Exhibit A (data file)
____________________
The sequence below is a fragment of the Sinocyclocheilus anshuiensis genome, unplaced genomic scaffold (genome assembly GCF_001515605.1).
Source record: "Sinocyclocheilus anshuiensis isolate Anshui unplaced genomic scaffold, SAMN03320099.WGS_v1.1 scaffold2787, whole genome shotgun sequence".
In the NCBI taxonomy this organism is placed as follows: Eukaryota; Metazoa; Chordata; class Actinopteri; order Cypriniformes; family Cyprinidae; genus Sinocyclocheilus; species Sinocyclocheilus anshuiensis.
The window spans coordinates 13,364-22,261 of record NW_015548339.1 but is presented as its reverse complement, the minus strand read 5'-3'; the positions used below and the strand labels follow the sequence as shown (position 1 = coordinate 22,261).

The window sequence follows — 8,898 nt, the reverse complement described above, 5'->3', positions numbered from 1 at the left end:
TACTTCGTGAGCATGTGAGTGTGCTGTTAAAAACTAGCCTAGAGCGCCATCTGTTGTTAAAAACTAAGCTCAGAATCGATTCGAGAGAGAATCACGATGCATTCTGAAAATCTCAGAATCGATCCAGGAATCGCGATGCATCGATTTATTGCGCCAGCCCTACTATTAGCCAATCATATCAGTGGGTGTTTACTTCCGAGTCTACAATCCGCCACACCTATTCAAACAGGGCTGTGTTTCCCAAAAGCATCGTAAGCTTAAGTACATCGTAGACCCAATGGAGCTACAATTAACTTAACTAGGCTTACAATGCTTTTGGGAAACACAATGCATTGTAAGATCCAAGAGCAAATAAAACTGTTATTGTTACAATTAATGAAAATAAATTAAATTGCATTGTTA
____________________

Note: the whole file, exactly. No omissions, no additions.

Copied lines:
The sequence below is a fragment of the Sinocyclocheilus anshuiensis genome, unplaced genomic scaffold (genome assembly GCF_001515605.1).
Source record: "Sinocyclocheilus anshuiensis isolate Anshui unplaced genomic scaffold, SAMN03320099.WGS_v1.1 scaffold2787, whole genome shotgun sequence".
In the NCBI taxonomy this organism is placed as follows: Eukaryota; Metazoa; Chordata; class Actinopteri; order Cypriniformes; family Cyprinidae; genus Sinocyclocheilus; species Sinocyclocheilus anshuiensis.
The window spans coordinates 13,364-22,261 of record NW_015548339.1 but is presented as its reverse complement, the minus strand read 5'-3'; the positions used below and the strand labels follow the sequence as shown (position 1 = coordinate 22,261).

The window sequence follows — 8,898 nt, the reverse complement described above, 5'->3', positions numbered from 1 at the left end:
TACTTCGTGAGCATGTGAGTGTGCTGTTAAAAACTAGCCTAGAGCGCCATCTGTTGTTAAAAACTAAGCTCAGAATCGATTCGAGAGAGAATCACGATGCATTCTGAAAATCTCAGAATCGATCCAGGAATCGCGATGCATCGATTTATTGCGCCAGCCCTACTATTAGCCAATCATATCAGTGGGTGTTTACTTCCGAGTCTACAATCCGCCACACCTATTCAAACAGGGCTGTGTTTCCCAAAAGCATCGTAAGCTTAAGTACATCGTAGACCCAATGGAGCTACAATTAACTTAACTAGGCTTACAATGCTTTTGGGAAACACAATGCATTGTAAGATCCAAGAGCAAATAAAACTGTTATTGTTACAATTAATGAAAATAAATTAAATTGCATTGTTA